Now it seems they are supposed to feel guilty for enjoying a brief period of minimal terror and warfare, which so far has lasted 20 months.
Hard-core stories from the front lines
Some of Israel's defenders have accused Vick's story in Time as having an anti-Semitic slant, reminding us of the magazine's prior record from the "Begin rhymes like Fagin" episode 33 years ago - but I don't think this is the case. While it may seem unfair that these writers are singling out Israelis, when the middle class in any country could have just as easily been disparaged for building their comfortable bubbles and ignoring injustice, poverty and turmoil down the road, they are not doing so because of anti-Semitism.
Foreign journalists, whether stationed in Israel or here on a brief visit, have to live with the fact that they're leading an extremely comfortable life in Jewish Israel while receiving kudos from colleagues and readers back home for delivering what look like hard-core stories from the front lines.
There is some risk for photographers and camera crews, usually local ones, who occasionally come under fire, but what's the worst that can happen to an American or European reporter? Getting hassled at a checkpoint? Dealing with bureaucracy crossing into Gaza? All good copy and great for laughs over cocktails at the American Colony Hotel. They know the truth though - this is one of the softest jobs in journalism, with a degree of prestige inversely proportional to actual risk. How better to alleviate their own guilty conscience than push it off on the Israelis?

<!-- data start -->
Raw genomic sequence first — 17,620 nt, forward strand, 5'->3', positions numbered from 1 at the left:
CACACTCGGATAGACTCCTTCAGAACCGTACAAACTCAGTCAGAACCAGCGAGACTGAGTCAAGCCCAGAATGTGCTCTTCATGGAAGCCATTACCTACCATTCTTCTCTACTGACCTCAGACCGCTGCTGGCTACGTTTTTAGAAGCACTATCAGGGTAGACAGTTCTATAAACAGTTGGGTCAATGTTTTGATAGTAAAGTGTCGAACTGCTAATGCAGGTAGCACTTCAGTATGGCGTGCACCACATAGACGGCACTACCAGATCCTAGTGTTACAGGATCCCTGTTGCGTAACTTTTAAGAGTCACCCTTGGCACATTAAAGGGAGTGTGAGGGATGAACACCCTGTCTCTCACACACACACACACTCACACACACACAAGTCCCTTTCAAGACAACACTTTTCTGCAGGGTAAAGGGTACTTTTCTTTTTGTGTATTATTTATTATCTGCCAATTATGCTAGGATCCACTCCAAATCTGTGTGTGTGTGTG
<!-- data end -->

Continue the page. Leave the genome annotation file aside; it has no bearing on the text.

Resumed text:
But while the Vick-Cohen attitude is lazy and dishonorable journalism, there's one problem: there is a kernel of truth to it. Israelis should not have to apologize for their relatively comfortable, near-normal lives, and with normalcy comes a degree of ambivalence - but we have become a bit too good at turning a blind eye to the hundreds of thousands of migrant workers and refugees living in ghettos in most Israeli cities, along with forgetting the pointlessness of settlements and occupation across the Green Line.
I made two forays into the Judean Desert last week, to join a rangers patrol protecting an endangered population of desert goats from hunters, and to visit an exciting place of learning where men and women immerse themselves in the great texts of the Jewish and Western canon. In both cases, I met well-meaning Israelis, but both groups seemed oblivious to the fact that they are situated in a disputed territory, surrounded by 1.5 million human beings denied of the same civil rights they enjoy.
Yom Kippur is about personal, not national guilt, because Jews were never responsible for the actions of the country in which they lived. There are immediate practical and moral reasons to try much harder to resolve the problems stemming from a lack of borders, constitution and charter of civil rights; an awareness of the suffering of others is key to this. But don't begrudge Israelis a rare period of calm or expect them to develop a collective feeling of guilt, they deserve a generation of normalcy and peace first.